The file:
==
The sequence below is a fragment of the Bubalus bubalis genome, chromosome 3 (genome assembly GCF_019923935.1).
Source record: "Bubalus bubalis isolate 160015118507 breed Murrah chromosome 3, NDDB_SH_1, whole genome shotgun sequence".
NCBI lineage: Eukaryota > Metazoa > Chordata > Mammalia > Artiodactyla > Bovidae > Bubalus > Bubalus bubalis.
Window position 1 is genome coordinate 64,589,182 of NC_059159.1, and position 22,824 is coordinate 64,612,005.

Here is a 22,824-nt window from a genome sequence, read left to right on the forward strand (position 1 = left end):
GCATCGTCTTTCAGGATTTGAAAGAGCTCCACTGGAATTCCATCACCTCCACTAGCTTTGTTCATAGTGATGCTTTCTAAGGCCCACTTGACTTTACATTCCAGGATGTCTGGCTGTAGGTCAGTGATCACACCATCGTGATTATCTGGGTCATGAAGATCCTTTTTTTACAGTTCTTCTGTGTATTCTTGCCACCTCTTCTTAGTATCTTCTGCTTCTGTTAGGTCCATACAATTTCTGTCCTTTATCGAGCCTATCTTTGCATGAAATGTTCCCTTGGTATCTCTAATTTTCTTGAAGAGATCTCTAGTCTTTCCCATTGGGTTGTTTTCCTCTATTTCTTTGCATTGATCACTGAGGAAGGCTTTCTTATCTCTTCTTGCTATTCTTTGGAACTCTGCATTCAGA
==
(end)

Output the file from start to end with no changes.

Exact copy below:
The sequence below is a fragment of the Bubalus bubalis genome, chromosome 3 (genome assembly GCF_019923935.1).
Source record: "Bubalus bubalis isolate 160015118507 breed Murrah chromosome 3, NDDB_SH_1, whole genome shotgun sequence".
NCBI lineage: Eukaryota > Metazoa > Chordata > Mammalia > Artiodactyla > Bovidae > Bubalus > Bubalus bubalis.
Window position 1 is genome coordinate 64,589,182 of NC_059159.1, and position 22,824 is coordinate 64,612,005.

Here is a 22,824-nt window from a genome sequence, read left to right on the forward strand (position 1 = left end):
GCATCGTCTTTCAGGATTTGAAAGAGCTCCACTGGAATTCCATCACCTCCACTAGCTTTGTTCATAGTGATGCTTTCTAAGGCCCACTTGACTTTACATTCCAGGATGTCTGGCTGTAGGTCAGTGATCACACCATCGTGATTATCTGGGTCATGAAGATCCTTTTTTTACAGTTCTTCTGTGTATTCTTGCCACCTCTTCTTAGTATCTTCTGCTTCTGTTAGGTCCATACAATTTCTGTCCTTTATCGAGCCTATCTTTGCATGAAATGTTCCCTTGGTATCTCTAATTTTCTTGAAGAGATCTCTAGTCTTTCCCATTGGGTTGTTTTCCTCTATTTCTTTGCATTGATCACTGAGGAAGGCTTTCTTATCTCTTCTTGCTATTCTTTGGAACTCTGCATTCAGA